Byrd dogged early as Tribe falls
Indians' magic number reduced anyway as Tigers lose
CLEVELAND -- The weak popup sailed to the left side of the infield, entirely catchable and ready to be labeled the final out of the inning.But this popup fell before the befuddled faces of Paul Byrd, Kelly Shoppach and Casey Blake. It should have been an out. Instead, it was a single that opened the door to a two-run inning for the A's. No, the misplayed second-inning popup off Mark Ellis' bat was not the Indians' only mistake in a 9-3 loss in front of a sellout crowd of 40,663 at Jacobs Field on Saturday night. Yet it stood as a telling representation of what transpired on a night in which the Indians had a chance to grab the American League Central title, only to watch it drop away from their outstretched hands. "It seems like it just stemmed from there," manager Eric Wedge said. "That was one of those funky popups. It was not very high. It was in-between, and nobody took charge. It was one of those fluke things you see in baseball." Not all of what Wedge and the Indians saw on this night was bad. About 170 miles away in Motown, the Royals put the finishing touches on a 7-4 win over the Tigers. Detroit's defeat knocked the Tribe's magic number for clinching the division down to one, so Sunday's series finale with the A's gives the Indians one last chance of locking this thing up at home. Beating Oakland, or having Kansas City handle the Tigers again, would give the Indians the AL Central crown. And they've already guaranteed themselves at least a tie atop the division standings this season. So they've got that going for them, which is nice. But not much was nice in this loss. Paul Byrd had a rough start, and Tom Mastny's relief work wasn't any better. And it didn't help matters much that A's starter Dan Haren was downright dominant for six innings. "We just didn't have it going on," Wedge said. No, they did not. And that simple fact began with Byrd's outing. He took responsibility for the popup mishap. Apparently, he called out for Blake to make the grab, but Blake was playing too far back to get to the ball in time. Shoppach or Byrd would have had a much easier time catching it.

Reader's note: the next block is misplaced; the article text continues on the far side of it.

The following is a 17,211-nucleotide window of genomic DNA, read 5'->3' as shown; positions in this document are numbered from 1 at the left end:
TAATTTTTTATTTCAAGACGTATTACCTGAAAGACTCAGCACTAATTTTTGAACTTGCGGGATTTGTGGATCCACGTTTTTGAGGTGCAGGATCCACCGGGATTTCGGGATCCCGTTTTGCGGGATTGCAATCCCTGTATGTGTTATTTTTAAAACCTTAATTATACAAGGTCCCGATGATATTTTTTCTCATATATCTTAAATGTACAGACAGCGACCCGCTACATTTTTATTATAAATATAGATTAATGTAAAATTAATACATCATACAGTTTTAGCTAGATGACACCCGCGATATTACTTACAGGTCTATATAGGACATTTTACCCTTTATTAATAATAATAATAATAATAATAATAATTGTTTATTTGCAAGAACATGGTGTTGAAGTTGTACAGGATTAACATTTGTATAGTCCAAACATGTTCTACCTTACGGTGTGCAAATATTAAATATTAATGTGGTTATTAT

|"I needed to do a better job on the hill tonight. It wasn't my night."|
|-- Paul Byrd|
Anthony Castrovince is a reporter for MLB.com. This story was not subject to the approval of Major League Baseball or its clubs.